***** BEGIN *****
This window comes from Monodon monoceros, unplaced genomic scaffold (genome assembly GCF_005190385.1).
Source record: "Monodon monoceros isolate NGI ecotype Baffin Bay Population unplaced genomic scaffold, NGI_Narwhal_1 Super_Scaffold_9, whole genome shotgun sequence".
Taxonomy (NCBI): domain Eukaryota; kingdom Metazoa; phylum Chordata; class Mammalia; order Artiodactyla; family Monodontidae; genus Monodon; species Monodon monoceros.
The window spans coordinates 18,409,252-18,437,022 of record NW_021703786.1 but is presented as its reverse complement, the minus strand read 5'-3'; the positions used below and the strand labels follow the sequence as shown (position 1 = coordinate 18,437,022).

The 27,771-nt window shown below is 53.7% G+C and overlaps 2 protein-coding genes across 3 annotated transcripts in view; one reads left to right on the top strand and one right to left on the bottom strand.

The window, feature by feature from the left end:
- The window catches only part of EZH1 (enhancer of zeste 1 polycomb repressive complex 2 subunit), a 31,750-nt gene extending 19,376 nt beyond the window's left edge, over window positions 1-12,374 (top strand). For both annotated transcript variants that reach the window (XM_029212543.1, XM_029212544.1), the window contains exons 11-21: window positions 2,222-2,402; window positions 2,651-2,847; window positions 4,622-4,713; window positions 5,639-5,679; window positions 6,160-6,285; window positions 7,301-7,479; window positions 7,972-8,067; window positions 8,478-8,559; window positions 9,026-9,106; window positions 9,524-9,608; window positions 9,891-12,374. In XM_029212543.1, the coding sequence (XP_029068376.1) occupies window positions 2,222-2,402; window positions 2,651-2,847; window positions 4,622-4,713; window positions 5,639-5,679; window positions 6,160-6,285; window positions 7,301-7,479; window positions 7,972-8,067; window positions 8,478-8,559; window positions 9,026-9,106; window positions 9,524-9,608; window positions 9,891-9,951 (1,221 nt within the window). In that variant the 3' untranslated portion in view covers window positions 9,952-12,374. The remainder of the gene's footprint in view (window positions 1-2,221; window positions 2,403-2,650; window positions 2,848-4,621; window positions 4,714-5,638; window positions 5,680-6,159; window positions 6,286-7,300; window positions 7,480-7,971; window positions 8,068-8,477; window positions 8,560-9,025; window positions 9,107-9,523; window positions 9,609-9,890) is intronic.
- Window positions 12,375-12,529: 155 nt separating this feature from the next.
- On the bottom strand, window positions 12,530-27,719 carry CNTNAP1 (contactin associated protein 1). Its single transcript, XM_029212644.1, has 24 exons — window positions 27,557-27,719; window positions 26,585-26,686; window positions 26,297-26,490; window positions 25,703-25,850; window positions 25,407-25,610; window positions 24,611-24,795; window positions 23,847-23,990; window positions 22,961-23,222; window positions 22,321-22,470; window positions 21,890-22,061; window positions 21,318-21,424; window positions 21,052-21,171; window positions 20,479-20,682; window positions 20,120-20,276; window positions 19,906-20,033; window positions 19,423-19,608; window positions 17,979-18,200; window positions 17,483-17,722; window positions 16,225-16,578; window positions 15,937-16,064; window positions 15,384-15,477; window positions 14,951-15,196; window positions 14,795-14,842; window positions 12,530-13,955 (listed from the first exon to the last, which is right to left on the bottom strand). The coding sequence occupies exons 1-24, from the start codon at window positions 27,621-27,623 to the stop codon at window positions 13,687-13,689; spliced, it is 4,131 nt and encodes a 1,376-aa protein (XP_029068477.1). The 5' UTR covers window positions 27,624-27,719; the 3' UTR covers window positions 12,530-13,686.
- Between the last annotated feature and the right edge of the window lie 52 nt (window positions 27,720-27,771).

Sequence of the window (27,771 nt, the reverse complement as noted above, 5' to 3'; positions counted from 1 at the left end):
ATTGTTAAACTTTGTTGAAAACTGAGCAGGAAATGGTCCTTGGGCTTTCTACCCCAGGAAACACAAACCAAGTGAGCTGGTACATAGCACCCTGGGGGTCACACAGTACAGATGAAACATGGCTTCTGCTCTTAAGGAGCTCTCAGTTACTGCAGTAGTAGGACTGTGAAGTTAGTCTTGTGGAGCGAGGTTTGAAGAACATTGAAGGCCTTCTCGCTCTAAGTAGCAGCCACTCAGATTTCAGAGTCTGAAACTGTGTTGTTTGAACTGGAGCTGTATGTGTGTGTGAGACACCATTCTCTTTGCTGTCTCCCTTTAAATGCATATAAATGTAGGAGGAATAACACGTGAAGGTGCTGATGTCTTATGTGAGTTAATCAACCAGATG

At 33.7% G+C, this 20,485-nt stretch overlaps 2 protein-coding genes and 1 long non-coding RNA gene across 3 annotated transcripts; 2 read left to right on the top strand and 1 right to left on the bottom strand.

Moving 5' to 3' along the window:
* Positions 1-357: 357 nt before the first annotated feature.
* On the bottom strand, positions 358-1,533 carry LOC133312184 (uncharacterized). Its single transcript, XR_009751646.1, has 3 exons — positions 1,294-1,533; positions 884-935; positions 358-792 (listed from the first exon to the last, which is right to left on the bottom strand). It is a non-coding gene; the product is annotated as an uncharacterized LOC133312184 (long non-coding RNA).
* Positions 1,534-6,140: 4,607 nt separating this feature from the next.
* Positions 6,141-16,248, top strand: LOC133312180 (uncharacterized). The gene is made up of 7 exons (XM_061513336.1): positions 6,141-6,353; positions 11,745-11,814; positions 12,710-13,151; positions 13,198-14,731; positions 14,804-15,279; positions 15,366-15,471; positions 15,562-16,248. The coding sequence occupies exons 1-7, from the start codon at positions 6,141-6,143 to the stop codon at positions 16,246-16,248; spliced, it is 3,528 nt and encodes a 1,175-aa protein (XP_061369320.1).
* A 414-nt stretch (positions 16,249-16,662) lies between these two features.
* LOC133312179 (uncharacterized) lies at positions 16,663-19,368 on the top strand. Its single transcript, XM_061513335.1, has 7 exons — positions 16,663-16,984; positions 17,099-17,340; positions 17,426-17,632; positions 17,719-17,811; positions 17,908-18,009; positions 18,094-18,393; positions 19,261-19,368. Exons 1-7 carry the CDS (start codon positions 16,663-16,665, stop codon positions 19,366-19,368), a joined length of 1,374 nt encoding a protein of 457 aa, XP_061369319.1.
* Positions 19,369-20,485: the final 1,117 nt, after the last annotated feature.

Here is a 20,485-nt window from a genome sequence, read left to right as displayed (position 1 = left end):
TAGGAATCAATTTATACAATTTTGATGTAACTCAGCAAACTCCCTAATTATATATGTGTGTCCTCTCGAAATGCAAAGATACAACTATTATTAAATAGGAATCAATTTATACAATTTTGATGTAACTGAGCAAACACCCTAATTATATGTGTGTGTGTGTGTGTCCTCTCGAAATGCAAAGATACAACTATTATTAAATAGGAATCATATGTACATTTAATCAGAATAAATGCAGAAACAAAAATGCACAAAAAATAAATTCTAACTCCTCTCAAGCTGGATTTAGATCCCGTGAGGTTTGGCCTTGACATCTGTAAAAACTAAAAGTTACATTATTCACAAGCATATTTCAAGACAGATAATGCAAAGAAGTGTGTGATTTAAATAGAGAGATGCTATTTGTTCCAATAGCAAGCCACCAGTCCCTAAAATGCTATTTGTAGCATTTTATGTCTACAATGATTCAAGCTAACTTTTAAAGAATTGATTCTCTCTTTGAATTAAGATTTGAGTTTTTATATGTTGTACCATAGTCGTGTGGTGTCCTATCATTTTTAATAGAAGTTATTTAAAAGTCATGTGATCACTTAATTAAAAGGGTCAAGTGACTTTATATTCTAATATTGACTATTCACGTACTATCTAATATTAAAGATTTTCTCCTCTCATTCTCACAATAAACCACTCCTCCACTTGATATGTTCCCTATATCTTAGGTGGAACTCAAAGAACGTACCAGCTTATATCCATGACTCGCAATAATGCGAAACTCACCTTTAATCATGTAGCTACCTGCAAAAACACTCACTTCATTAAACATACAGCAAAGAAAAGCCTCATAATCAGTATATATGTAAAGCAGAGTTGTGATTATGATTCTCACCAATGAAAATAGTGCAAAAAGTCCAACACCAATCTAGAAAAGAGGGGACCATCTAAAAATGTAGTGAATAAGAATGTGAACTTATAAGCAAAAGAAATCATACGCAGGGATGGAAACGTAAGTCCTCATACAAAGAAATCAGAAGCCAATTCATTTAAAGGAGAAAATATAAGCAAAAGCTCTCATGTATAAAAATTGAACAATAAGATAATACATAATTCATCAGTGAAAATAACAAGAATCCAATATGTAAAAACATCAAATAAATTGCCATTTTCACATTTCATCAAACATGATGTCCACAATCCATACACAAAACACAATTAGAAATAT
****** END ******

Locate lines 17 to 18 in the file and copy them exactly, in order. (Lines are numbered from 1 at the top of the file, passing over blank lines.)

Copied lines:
* Positions 1,534-6,140: 4,607 nt separating this feature from the next.
* Positions 6,141-16,248, top strand: LOC133312180 (uncharacterized). The gene is made up of 7 exons (XM_061513336.1): positions 6,141-6,353; positions 11,745-11,814; positions 12,710-13,151; positions 13,198-14,731; positions 14,804-15,279; positions 15,366-15,471; positions 15,562-16,248. The coding sequence occupies exons 1-7, from the start codon at positions 6,141-6,143 to the stop codon at positions 16,246-16,248; spliced, it is 3,528 nt and encodes a 1,175-aa protein (XP_061369320.1).